Priceoftravel.com is in the building phase as of early 2010 so everything here is new. But just to get things started, here…

Frequently Asked Questions

What is the purpose of Price of Travel?

Price of Travel is designed to help people decide where they might go and also when, all at a glance. With a quick scan of the page for the destination you are considering, you'll know how much money you'll likely need for each day spent there. Let's face it, we all have limited funds, and some places cost much more than other places once you get there.

Where do those hotel and hostel prices come from?

The hotel and hostel prices are all researched and edited by hand. The idea is to give visitors the basic range in prices for each category. If you are coming during the high season then you might have trouble finding a room at the absolute bottom of the range we found, but the price ranges should be helpful when comparing one city with another.

Are these hotel prices for any hotel and at any time of year?

The hotel prices we've concentrated on are all hotels in the main tourist districts of each city, rather than near airports or in far-off suburbs. In some cases you can save money by staying away from the tourist district, but in order to properly compare prices we only use locations that most people consider desirable.

Most of these hotel prices are based on high season or shoulder season, but not for “peak season.” This means that if you are coming during the busiest month or two of the year you might not find prices as low as the bottom of our range, but also if you come during the off season you might find even better deals.

What do the star ratings mean for hotels?

The star ratings are based on local standards, so a “3-star hotel” in one city might not even be as nice as a “1-star hotel” in another city, but generally speaking they are a good measure of relative quality. In some cities (particularly in Europe) the ratings are based on rigid standards, like whether they have an elevator or not. In other cities the ratings don't mean as much.

How can I find these super-cheap 1-star hotels, since they aren't on most websites?

This is an interesting issue, which we've covered on a separate post about finding cheap 1-star hotel rooms. As long as you know what you are getting into, a 1-star hotel room can often be a great way to keep your expenses down while still having a good night's sleep in a private room.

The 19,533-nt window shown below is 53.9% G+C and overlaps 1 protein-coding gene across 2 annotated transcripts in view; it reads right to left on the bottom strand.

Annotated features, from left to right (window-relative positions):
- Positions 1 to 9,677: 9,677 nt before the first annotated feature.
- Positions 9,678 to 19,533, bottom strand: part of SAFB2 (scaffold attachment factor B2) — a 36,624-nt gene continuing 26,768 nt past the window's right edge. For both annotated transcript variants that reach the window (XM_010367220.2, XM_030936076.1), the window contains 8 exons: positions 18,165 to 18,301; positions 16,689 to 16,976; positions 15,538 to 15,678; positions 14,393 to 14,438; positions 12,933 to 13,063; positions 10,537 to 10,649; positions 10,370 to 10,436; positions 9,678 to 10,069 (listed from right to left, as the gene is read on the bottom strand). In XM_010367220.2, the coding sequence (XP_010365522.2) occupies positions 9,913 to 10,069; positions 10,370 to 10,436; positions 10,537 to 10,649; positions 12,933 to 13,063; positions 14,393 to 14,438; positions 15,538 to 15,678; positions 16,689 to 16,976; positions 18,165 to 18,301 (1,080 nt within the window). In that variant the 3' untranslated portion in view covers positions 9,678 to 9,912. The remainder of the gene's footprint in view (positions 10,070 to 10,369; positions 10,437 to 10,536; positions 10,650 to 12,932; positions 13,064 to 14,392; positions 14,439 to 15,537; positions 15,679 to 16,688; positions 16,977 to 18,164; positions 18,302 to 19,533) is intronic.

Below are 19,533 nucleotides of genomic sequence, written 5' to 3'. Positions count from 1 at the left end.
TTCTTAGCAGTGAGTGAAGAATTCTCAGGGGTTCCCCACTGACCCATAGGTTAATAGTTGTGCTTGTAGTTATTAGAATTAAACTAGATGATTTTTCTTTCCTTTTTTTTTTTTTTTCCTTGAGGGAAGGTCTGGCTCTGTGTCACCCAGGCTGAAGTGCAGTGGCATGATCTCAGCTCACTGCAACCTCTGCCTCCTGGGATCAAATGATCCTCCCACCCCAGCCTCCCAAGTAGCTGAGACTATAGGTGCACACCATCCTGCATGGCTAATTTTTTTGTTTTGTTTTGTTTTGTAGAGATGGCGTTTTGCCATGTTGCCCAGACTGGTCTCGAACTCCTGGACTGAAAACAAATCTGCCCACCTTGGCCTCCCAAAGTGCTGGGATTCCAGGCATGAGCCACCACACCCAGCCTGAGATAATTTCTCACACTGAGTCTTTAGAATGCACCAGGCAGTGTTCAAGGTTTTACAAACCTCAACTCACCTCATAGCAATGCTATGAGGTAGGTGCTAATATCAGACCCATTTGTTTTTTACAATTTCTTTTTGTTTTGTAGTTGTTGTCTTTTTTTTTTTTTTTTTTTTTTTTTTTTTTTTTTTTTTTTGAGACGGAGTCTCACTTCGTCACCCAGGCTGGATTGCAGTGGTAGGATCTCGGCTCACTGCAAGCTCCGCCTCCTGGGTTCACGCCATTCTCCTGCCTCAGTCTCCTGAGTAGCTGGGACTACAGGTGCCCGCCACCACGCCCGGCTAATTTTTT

What do the prices mean for “budget” meals?

Obviously food prices in any given city will range wildly depending on where you go, so our goal was to find useful ranges of prices for each meal that basically compare to something similar in any other city. These prices are all for complete meals, without drinks, that are typical in that location. So, for example, breakfast prices in France or Italy might seem a little low, but that's partly because breakfast in those countries is usually quite small.

If you are unsure how the price ranges fit into your own travel style, compare your destination city's prices to prices in a city that you know well. You may discover that you are used to paying double or triple what we've listed, so you'll likely have to pay double or triple for something similar in the destination city.

Why aren't drink prices included with meal prices?

In order to make the meal price ranges more meaningful, we left drinks out altogether. Many people don't buy a coffee or Coke or beer with every meal, so including them in every price range would make things confusing. We've listed beer prices for every city, plus coffee, wine, and soft drink prices where we could.

What is meant by the price ranges for beer in every city?

This is another tricky subject since in many cities you can find a beer for US$1 at one type of place, and a beer for US$12 for an import at a fancy hotel bar. Even when just comparing regular bars and pubs there can be a wide variation, so as a benchmark we have chosen to use typical prices for domestic beers at lower to mid-range bars and pub and restaurants. In other words, if you are in Vietnam and you want a Heineken instead of one of the similar local lagers, you might be above the price range we have given.

How can I add information that you are missing?

If you are interested in helping us build up our database then we'd love to hear from you. Check out our Tips page for details.

60 Responses to “FAQ”

nosh says:

do u have a newsletter. cant see it on the website.

Riaan says:

Dear Sir

How updated is this site on prices?

    Roger Wade says: